Even before the impact of Covid, hospitality had changed forever.
While it wasn’t widely acknowledged by operators, we were already living in a completely new era of eating and drinking.
The 90’s ushered in the era of choice, with unprecedented innovation and growth across the board – from grab ‘n’ go to premium casual. Giant steps in technology enabled brands to build an online presence which fostered digital engagement and the growth of the voucher economy through the 00’s. And the adoption of social, particularly Instagram in 2010’s, created the era of the ‘experience economy’. Consumers didn’t just want food and drink – they wanted it with bells on.
But now the oldest millennials are turning 40, and Gen Z is setting the agenda. And while Gen Z still want to eat and drink – like everything else in their lives – they want to do it entirely on their own terms.
So when you consider that Gen Z now accounts for 40% of all customers – not including the older groups they influence – we’re dealing with one of the most powerful consumer forces in the market today.
And this has created an obvious new reality – brands who don’t know or understand their customers in intimate detail, will lose them to brands who do.
Food & service just isn’t enough anymore and the closures of massive names like Jamie’s Italian, Gaucho, Carluccio’s, Prezzo, Eat, GBK, Giraffe, Strada, Frankie & Benny’s and Byron in the last few years are all testament to that.
In fact the number of UK restaurants falling into insolvency increased by 25% in the year up to Sept 2019*, and that was before Covid hit.
But there are brands thriving in unbelievably difficult circumstances – like McDonalds, Nando’s, Pret & Pizza Pilgrims – and of course the phenomenal growth of the aggregators such as Deliveroo and Uber Eats can’t be ignored.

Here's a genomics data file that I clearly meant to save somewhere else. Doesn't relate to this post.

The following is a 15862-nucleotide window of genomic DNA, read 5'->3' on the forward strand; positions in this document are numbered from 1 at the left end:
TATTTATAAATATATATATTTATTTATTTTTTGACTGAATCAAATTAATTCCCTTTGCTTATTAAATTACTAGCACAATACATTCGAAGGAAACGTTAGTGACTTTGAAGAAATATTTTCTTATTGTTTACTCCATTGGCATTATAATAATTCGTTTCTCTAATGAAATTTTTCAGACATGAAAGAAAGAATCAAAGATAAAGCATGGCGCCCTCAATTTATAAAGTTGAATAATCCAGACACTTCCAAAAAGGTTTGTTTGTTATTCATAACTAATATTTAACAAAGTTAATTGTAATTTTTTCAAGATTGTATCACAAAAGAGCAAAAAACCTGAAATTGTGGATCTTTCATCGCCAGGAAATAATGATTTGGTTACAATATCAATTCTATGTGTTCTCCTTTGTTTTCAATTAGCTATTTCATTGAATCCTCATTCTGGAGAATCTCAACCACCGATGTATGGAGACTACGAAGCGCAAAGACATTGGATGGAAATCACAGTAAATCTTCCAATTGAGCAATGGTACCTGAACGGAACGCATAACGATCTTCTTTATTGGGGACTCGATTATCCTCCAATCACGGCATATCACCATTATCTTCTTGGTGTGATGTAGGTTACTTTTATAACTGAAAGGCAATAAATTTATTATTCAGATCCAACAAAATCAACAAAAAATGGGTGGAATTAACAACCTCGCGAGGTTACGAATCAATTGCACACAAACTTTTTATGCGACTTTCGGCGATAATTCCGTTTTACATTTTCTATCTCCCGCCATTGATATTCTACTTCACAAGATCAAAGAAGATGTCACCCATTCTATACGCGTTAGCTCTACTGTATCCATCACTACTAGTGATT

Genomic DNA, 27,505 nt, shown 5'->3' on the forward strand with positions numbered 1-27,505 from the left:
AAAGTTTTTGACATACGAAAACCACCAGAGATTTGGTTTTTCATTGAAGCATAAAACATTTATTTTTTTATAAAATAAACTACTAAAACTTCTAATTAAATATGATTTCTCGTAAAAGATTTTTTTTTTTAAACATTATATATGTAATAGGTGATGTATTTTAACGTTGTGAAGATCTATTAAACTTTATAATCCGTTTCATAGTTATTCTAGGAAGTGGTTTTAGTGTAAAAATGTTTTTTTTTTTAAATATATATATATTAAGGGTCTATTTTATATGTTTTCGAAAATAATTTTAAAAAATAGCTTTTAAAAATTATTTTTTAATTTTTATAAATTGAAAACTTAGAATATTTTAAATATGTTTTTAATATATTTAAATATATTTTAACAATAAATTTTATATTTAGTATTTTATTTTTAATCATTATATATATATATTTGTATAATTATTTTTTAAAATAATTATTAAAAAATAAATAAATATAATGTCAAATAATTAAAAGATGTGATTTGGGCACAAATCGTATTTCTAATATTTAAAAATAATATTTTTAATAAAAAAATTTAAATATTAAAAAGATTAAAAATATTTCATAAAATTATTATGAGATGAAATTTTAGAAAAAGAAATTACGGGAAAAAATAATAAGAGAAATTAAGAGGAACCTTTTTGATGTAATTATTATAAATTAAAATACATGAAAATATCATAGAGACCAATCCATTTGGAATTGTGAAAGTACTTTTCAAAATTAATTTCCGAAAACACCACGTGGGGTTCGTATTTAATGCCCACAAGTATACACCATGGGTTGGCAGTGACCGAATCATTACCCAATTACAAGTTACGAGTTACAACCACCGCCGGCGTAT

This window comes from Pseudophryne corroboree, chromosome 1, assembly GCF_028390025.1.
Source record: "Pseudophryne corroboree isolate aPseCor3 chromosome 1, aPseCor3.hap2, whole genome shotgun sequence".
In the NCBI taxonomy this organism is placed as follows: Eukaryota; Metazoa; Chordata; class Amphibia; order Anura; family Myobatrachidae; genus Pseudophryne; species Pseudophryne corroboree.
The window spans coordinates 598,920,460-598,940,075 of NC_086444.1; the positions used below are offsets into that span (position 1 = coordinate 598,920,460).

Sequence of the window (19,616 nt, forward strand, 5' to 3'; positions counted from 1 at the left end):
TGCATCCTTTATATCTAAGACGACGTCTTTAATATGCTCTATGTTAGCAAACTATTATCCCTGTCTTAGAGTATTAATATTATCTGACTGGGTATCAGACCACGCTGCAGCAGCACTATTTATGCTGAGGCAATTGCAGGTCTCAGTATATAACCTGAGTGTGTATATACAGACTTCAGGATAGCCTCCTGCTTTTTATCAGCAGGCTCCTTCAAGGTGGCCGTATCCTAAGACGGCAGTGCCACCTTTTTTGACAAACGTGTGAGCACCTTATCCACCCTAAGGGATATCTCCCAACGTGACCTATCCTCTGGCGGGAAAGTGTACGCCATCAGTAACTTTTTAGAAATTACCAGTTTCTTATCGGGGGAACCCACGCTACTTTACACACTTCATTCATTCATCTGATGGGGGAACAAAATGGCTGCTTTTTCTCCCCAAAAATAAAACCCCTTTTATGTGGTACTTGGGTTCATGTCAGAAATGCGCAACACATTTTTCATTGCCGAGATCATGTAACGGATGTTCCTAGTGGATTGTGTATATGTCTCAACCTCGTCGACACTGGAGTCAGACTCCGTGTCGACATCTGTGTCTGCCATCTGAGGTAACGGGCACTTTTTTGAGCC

So how are these brands winning? Data.
Consumers want value, communication and experiences all relevant and personalised to them, and data drives the insight we need to make those calls. Knowledge really is power.
The old world of useless segmentation – driven by anecdotal insight and generic characterisation is no longer fit for purpose. I’ve heard many brands describe their customer bases as ‘millennial’ when all that means is any human aged between 25 and 40.
Activating this ‘hunch driven’ lack of understanding through one size fits all communications and offers which damage margin and brand credibility is ineffective and unsustainable.
It’s time to step forward into the new world – with an in-depth understanding of the demographic, geographic and psychographic traits of the customers we’ve identified as being most valuable to us by their behaviours (within and away from your brand). All driving a targeted approach to acquisition, conversion & retention which can be brought to life with the boundless creativity and innovation in your brand and marketing teams.
So, with capacity, confidence and trading hours at the lowest levels in a generation, and the long slog of recovery ahead, do you know who your most valuable customers are – and how to get more of them through your door and on your websites?
*UHY Hacker Young. 1400+ restaurants closed in year up to Sept 2019.